[Date Prev][Date Next]   [Thread Prev][Thread Next]   [Date Index][Thread Index][Author Index]

Re: Popularity/influence/etc.

Hey there Ernesto,

ernesto schnack wrote:
> This isn't a direct response to this post, but i was thinking about the
> relationship between improv and looping.  To me real-time looping and
> improvising go hand in hand.  I don't know how everybody else feels
> about it, to recreate a composition w/ a looper takes all the fun out
> of it for me. Something feels weird about it.  

For my own personal music-making, I feel the same way.  But at the same
time, my favorite real-time loopist is probably Amy Neuberg, whose music
is 100% pre-composed, and (at least in her solo work) is built on the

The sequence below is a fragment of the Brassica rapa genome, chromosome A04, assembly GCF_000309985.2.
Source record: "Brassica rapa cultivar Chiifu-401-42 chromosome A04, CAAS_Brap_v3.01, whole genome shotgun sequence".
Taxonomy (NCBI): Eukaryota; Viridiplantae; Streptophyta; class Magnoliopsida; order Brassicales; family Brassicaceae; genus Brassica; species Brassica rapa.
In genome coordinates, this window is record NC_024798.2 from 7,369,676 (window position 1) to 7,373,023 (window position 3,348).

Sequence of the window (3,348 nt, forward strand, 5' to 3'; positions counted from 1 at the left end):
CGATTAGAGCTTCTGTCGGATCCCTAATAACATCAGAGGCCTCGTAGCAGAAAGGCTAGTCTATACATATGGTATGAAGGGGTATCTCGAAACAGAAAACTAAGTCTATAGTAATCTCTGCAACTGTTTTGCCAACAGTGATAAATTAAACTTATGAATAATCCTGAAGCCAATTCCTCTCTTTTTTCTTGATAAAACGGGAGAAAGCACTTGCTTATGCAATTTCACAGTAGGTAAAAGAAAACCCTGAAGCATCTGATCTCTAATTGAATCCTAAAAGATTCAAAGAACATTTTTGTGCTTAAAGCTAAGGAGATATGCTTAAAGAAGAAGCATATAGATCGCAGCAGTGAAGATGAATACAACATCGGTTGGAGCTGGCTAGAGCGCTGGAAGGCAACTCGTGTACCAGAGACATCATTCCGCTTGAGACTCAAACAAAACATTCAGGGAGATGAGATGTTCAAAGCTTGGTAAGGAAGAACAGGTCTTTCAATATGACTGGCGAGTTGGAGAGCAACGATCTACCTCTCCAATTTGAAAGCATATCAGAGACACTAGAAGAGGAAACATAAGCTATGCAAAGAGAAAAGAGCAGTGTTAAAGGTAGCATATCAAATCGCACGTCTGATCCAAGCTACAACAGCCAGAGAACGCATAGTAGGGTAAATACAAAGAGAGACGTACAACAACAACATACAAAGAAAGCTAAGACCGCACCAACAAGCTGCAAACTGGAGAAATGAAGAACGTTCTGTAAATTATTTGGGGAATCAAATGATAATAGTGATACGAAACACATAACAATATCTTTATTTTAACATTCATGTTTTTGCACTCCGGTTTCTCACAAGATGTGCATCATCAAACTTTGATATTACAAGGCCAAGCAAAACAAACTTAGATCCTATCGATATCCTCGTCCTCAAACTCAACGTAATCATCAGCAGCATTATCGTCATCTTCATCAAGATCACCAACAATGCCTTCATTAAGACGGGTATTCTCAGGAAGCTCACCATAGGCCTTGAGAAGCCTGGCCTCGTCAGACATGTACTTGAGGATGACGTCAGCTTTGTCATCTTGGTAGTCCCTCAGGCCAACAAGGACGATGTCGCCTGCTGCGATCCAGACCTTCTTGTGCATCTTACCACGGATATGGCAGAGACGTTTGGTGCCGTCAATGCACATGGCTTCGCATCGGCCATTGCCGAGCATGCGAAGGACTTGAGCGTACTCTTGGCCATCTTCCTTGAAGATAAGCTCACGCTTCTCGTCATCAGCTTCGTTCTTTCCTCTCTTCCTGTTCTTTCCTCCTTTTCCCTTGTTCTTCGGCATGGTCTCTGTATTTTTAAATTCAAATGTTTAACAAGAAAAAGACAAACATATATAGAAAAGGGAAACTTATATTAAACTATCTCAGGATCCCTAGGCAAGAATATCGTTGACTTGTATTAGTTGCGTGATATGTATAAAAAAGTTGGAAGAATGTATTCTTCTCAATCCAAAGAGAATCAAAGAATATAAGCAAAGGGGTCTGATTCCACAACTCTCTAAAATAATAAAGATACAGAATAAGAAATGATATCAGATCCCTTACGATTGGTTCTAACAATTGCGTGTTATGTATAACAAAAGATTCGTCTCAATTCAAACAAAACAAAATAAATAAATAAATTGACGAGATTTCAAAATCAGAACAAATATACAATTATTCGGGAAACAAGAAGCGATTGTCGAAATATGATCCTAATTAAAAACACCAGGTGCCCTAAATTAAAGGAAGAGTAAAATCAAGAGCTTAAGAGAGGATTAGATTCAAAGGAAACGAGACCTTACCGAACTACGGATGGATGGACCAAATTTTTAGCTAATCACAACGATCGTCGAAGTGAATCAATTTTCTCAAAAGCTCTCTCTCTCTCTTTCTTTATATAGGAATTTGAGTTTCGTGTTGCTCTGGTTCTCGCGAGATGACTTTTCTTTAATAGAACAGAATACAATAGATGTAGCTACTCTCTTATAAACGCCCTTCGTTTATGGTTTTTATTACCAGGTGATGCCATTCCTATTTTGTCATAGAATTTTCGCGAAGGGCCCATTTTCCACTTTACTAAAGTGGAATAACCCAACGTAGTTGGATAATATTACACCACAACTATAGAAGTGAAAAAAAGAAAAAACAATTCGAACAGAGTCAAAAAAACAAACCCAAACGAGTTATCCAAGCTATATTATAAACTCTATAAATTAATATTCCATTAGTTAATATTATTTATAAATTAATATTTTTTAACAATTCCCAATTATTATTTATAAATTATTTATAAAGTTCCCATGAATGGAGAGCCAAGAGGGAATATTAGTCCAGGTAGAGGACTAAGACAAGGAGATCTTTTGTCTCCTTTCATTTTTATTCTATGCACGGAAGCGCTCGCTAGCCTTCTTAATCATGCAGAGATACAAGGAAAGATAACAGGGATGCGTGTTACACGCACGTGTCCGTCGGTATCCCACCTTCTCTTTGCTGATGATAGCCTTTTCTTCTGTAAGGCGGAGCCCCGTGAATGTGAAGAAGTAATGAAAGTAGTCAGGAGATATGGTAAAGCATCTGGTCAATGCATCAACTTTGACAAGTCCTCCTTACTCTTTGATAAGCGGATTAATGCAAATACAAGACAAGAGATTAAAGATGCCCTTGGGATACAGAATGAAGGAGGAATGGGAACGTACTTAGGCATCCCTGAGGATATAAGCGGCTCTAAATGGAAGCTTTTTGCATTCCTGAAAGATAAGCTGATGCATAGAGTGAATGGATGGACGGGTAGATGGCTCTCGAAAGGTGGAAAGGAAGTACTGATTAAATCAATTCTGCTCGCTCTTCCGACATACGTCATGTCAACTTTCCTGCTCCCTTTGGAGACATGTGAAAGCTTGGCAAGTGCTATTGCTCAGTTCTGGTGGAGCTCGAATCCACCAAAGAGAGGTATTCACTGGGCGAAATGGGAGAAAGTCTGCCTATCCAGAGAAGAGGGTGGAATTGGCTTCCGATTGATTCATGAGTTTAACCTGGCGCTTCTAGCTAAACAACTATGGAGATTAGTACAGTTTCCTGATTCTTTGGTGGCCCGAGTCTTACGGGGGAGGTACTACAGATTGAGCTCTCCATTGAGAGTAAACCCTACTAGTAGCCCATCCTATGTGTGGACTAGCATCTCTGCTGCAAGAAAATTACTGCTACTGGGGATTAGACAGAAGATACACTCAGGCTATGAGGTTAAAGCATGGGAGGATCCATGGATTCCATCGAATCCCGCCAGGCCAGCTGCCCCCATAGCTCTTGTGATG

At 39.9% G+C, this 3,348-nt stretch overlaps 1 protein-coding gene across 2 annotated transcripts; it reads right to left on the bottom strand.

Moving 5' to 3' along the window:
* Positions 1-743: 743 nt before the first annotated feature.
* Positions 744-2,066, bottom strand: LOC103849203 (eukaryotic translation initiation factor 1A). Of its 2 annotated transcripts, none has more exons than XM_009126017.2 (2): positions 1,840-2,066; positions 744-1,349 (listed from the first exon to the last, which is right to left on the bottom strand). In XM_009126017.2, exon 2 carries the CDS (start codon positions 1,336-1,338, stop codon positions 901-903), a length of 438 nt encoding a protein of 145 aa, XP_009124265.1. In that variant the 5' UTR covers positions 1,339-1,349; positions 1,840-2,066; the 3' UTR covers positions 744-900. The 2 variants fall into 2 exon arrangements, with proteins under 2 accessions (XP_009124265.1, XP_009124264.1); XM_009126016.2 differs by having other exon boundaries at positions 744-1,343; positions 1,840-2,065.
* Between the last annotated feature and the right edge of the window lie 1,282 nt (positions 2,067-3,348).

foundation of stuff she does with the EDP.

To me, her music is everything that real-time looping usually ISN'T:
it's dynamic, it's extremely performative, it's meticulously composed,
and it grabs audiences VERY strongly.

Check her out:


> And improvisitional
> music by default isn't mainstream.  

With all due respect, I absolutely cannot understand this idea at all. 
Jam Bands play improvised music, and Phish is playing Madison Square
Garden on New Year's Eve.  The Grateful Dead played improvisational
music and consistently grossed some of the highest-earning tours around.

Jazz is improvised music, and while it certainly doesn't burn up the
sales charts, there's nothing "non-mainstream" about it - you can walk
into any Starbucks in the world and buy their name-brand jazz
compilations.  Keith Jarrett and Bobby McFerrin would improvise entire
solo concerts, and these are some of the most widely-heard,
biggest-selling (relatively speaking) musicians around.

So to me, the whole "improv=avant-garde" equation makes no more sense
than the infamous "looping=avant-garde fringe music" one... I just
cannot see the notion reflected in the real world at all.

Oh well...